Keeping Your Disabled Kids Safe and Happy this Holiday Season

It’s the week of Thanksgiving, a holiday filled with turkey, family, and joy…  Well, if you were raised by a decent family, have perfectly behaved children, no racist family you’d prefer not to sit near, and absolutely no trauma whatsoever.

But for the rest of us, the holiday season coming up can, and will be, hell.  So I’d like to take this moment to remind people of that very real and important saying: do not light yourself (or anyone else you love and cherish) on fire to keep others warm.

Family can be toxic, with mine as no exception. I remember when my oldest was little, and we were at a large family Thanksgiving, with the women dutifully in the kitchen preparing food, the men watching the football game, and my little Autistic son accidentally got in front of the TV.  One of the men made a “shoo” hand flap motion at him.

Kidlet was SO EXCITED that someone wanted to play the hand flap game, that he happy flapped back.  Cousin “shoo’d” again. Kidlet happy flapped back. Cousin starts screaming and yelling and says some REALLY ugly stuff I’ll spare the audience.

My point?

My son has not seen that side of the family since. And my younger two have not either. Because all three are Autistic and not a single person outside immediate family stood up for a happy flapping child who didn’t understand and ended up sobbing and and confused. No child deserves that.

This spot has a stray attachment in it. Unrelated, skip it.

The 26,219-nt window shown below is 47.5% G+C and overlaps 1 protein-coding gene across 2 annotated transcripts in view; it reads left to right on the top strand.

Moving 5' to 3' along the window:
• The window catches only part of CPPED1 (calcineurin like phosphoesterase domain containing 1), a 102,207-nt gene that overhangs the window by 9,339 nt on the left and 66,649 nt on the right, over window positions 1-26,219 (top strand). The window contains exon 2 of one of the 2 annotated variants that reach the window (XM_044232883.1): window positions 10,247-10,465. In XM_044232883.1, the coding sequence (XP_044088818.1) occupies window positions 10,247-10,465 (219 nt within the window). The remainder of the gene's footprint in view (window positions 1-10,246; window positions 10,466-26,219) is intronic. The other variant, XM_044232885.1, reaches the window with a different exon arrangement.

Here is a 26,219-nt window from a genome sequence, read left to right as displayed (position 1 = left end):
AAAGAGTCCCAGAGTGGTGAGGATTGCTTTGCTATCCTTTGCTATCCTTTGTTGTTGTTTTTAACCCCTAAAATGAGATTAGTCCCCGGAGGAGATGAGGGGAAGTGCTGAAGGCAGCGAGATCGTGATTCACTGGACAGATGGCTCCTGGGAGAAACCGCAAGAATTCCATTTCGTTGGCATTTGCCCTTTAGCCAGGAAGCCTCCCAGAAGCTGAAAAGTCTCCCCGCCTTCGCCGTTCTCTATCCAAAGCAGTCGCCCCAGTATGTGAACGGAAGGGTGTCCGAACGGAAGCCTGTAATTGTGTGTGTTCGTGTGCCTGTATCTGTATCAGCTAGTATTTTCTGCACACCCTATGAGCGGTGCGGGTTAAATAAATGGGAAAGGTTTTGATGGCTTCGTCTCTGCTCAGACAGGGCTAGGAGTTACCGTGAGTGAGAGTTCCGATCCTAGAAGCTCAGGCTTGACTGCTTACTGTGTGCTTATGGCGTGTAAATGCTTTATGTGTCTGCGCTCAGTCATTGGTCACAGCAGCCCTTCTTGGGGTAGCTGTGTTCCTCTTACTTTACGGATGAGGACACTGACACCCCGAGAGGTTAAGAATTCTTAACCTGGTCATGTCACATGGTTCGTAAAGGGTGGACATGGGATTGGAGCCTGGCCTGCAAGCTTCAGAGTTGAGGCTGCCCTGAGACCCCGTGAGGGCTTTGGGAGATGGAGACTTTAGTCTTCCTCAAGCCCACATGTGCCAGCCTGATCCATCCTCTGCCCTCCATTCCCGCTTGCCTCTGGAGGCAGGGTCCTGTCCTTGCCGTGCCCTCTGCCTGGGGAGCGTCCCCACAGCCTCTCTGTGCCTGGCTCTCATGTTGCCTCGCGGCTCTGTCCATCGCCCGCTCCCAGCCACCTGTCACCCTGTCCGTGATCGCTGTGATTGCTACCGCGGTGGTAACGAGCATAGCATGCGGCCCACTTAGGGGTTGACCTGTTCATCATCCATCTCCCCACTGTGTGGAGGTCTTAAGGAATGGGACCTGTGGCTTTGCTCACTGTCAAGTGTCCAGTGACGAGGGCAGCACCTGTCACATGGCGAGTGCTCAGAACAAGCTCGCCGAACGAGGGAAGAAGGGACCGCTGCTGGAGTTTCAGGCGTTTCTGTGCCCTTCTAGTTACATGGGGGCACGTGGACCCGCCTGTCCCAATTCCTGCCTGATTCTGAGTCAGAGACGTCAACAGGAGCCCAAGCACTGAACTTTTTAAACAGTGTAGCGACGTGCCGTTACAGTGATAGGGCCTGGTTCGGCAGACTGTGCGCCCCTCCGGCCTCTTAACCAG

So I’m writing a run down of the basic holiday rules I’ve picked up in my 21 years of parenting.

#1- You don’t owe toxic family ANYTHING. If they’re toxic? Don’t set yourself on fire, don’t sacrifice your kids. Your kids know they aren’t loved by family and they deserve better.

#2 – Set boundaries and stand by them, especially if you are the one with the tiny ones. Is bedtime at 7?  Dinner better be served by 4:30, because yes, you ARE walking out the door at 5:45, because you have to travel and you have a bedtime routine and that matters. 

#3 – Your kid’s body, their rules. They make the boundary on if they want to hug Great Aunt Helen they haven’t seen in 10 months, so help script nice ways of saying no, and alternatives they might be more comfortable with. Do you want to wave? High five? Are you OK with blowing kisses? Etc. It’s extremely important not to let family break that boundary.

#4 – Have alternative entertainment including electronics, and be prepared to explain so your kid doesn’t have to.  Ask your hosts if they have a quiet space you can calm down in before things get bad, and be prepared to navigate any cousin squabbles without waving the “but they’re autistic” flag because it’s not OK to disclose disability to their peers without permission.

#5- And last but not least, have your own script for a hasty, earlier than planned departure if anyone in the party feels it’s needed.  Don’t stay out of social obligation. Your own needs and your kids’ needs are paramount.  

Good luck this holiday season, may we all get through it with as few meltdowns as possible.